How healthy are we in other ways?
Written by listed counsellor/psychotherapist: Saff Mitten - Psychotherapist, Counsellor & Coach. (MA, BA Hons, PG Dip, MBACP)
23rd June, 20140 Comments
Everyone tends to be focused on the importance of health these days but when we think/talk about our health we are usually referring to our physical health. For instance, have we been sick lately, how fit are we, what's our diet like, are we doing enough exercise? These are all valid and important things to consider and focus upon, and most of us could probably pay them a little more attention at times.
However, how healthy are we in other ways? And how does this impact upon our ability to function and succeed in life and work? Although we may not stop to consider it all that often, our health is as much about our emotional and mental wellbeing as it is about our physical body. In fact, our thoughts and feelings can have a big impact on how we function in our day to day lives both at work, and at home with friends and family. If we are struggling with difficult thoughts or grappling with painful, confusing or low feelings, this is going to affect our overall health and wellbeing and our ability to be successful in life. Furthermore, our thoughts and feelings can have a big impact on our physical health and our motivation to exercise, eat well, and generally look after ourselves.
Therefore, when considering your health, aside from focusing on how you are physically, why not take the time to also get in touch with how you have been feeling lately. Have you been feeling positive things such as feeling happy, confident and at ease? Or have you perhaps been feeling hurt, angry, frustrated, confused, insecure, depressed, anxious, low, empty or numb? Whatever you have been feeling is a reflection of what has been going in your life and it is bound to be impacting on you, even if you are trying to ensure that it does not.
At the same time, it is worth examining your thoughts to determine whether there are any recurring thoughts or negative/difficult patterns of thinking that have been coming up for you lately. Are you in a positive place with your thoughts and do you feel that you have some control over what you are thinking? Or are you maybe having recurring unhelpful thoughts popping into your head when you least need/want them too? Are you overly worried about things or doubting your abilities at work? Are you finding yourself being very critical of others or of yourself? Are you having difficulty concentrating and thinking clearly when you need to focus on specific tasks? Again, all these things can impact how you perform at work and/or how you interact with others on a professional and personal level.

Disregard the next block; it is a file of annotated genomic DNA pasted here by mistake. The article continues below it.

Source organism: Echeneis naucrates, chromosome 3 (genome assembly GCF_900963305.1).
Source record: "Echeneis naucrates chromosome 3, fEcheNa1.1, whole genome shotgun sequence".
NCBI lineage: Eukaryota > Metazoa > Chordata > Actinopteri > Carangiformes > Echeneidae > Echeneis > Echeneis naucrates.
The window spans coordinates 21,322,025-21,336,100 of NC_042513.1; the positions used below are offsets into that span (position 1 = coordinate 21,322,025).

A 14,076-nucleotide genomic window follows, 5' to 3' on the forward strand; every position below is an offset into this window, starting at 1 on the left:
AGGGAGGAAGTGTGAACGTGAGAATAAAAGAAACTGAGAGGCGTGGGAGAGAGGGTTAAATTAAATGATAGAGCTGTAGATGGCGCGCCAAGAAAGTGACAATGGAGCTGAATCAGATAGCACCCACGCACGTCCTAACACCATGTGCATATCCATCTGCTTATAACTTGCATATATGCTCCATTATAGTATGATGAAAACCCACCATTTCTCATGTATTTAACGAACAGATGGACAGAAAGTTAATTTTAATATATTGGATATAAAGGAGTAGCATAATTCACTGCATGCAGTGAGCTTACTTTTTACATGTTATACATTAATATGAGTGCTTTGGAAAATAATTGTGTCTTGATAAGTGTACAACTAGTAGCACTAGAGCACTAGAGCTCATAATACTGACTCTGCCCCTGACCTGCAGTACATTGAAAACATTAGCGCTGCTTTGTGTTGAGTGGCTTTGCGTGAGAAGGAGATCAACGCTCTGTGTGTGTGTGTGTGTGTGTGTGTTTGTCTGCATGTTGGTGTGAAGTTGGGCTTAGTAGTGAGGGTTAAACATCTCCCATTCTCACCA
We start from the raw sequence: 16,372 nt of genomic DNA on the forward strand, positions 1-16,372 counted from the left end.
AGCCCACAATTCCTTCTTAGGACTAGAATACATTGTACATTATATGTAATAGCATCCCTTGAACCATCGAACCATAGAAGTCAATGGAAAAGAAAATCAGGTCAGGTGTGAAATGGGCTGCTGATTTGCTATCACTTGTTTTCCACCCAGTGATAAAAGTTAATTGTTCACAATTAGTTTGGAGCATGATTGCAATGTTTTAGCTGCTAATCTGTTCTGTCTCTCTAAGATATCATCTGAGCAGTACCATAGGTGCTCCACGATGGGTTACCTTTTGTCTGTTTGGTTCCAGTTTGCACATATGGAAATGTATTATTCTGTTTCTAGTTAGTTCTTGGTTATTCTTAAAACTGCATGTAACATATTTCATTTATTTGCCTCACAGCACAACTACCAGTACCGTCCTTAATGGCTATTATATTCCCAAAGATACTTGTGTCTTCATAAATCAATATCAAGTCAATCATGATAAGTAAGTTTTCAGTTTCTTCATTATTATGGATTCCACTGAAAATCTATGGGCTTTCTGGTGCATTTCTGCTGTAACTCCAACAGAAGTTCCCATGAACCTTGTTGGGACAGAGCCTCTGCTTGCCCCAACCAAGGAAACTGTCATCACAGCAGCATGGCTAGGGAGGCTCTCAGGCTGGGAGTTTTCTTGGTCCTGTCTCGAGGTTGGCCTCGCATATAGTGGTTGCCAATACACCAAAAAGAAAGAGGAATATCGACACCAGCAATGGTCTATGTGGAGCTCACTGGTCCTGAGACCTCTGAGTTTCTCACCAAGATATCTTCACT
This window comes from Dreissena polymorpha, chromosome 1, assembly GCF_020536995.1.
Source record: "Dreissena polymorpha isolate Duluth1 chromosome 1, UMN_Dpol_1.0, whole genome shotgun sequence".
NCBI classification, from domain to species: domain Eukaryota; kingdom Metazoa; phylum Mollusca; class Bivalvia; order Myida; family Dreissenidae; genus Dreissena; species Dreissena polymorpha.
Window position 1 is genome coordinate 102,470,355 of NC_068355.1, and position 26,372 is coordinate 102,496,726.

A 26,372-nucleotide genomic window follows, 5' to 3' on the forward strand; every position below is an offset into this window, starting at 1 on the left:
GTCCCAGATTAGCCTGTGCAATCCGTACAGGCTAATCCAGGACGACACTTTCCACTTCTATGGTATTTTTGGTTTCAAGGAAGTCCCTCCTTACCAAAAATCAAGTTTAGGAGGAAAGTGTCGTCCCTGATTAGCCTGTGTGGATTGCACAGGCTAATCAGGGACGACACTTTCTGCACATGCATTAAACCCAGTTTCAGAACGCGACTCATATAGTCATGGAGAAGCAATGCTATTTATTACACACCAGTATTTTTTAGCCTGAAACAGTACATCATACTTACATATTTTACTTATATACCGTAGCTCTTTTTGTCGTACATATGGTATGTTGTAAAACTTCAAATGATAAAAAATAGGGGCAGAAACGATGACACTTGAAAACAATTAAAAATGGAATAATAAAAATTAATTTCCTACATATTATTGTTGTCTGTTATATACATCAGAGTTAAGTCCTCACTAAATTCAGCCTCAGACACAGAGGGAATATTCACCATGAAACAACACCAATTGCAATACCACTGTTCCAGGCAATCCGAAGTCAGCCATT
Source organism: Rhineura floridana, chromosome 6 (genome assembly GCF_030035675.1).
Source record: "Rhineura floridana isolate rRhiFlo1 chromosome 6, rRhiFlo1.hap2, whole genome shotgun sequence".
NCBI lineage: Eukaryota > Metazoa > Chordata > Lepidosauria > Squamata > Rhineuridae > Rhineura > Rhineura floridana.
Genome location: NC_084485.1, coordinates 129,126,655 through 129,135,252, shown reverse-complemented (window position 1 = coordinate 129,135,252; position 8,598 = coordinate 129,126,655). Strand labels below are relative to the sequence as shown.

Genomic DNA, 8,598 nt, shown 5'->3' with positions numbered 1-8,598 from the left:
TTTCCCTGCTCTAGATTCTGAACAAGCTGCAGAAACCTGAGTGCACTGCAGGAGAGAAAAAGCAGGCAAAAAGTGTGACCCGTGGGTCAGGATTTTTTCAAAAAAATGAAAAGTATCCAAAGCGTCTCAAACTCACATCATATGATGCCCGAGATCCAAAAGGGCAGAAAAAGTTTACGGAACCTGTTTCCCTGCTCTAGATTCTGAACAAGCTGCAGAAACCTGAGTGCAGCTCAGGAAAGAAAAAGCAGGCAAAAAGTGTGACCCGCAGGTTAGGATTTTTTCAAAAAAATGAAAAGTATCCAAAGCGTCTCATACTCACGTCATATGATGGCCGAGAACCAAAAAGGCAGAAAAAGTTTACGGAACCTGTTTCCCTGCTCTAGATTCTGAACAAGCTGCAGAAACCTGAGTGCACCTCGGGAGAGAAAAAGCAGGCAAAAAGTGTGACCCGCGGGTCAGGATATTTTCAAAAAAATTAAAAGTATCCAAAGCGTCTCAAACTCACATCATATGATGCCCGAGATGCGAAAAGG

Getting into the habit of checking in with yourself on a daily basis to identify your thoughts and feelings can therefore be beneficial, as it can help you to become more aware of what is going on for you and how your emotional and mental health is impacting your life - positively or negatively. In doing so, if you find that you are struggling with emotions or thoughts that are difficult, unhelpful or unwanted (which to be honest we all do at times) then it may be worth seeking some help and support in the form of counselling, psychotherapy or coaching.
More broadly though, you don't need to be struggling to seek out therapy. Although that is often what brings many people to therapy to begin with, it can also be used in a pro-active way to invest in and help you support your overall health and wellbeing - in much the same way as you go to the gym/build in exercise to help you remain/become physically fit, or how you undertake further training to keep you ahead of the game at work. In fact, many people find it can be very helpful to to designate an hour of their time weekly in therapy (for a period of a few months or more) to explore and examine their thoughts and feelings with a professional who is trained to help them do this effectively.
Related articles from our experts
Katie Leatham Individual and Couples Counsellor/ Supervisor BACP Accred, UKRCPJune 20th, 2017
Yvonne Fitzpatrick-Grimes BA (Hons) Dip. MBACP.June 20th, 2017
Karin Brauner (Spanish/English) MBACP, MBPSJune 16th, 2017
Andrea Harrn Psychotherapist and Author of The Mood CardsMay 13th, 2011
Imi Lo: Psychotherapist, Art Therapist, Supervisor (MMH,UKCP,HCPC,MBPsS)March 29th, 2015
Keeley Townsend BA (Hons), Ad.Dip.CP with Distinction, MNCS (Acc)December 14th, 2009
Counselling Directory is not responsible for the articles published by members. The views expressed are those of the member who wrote the article.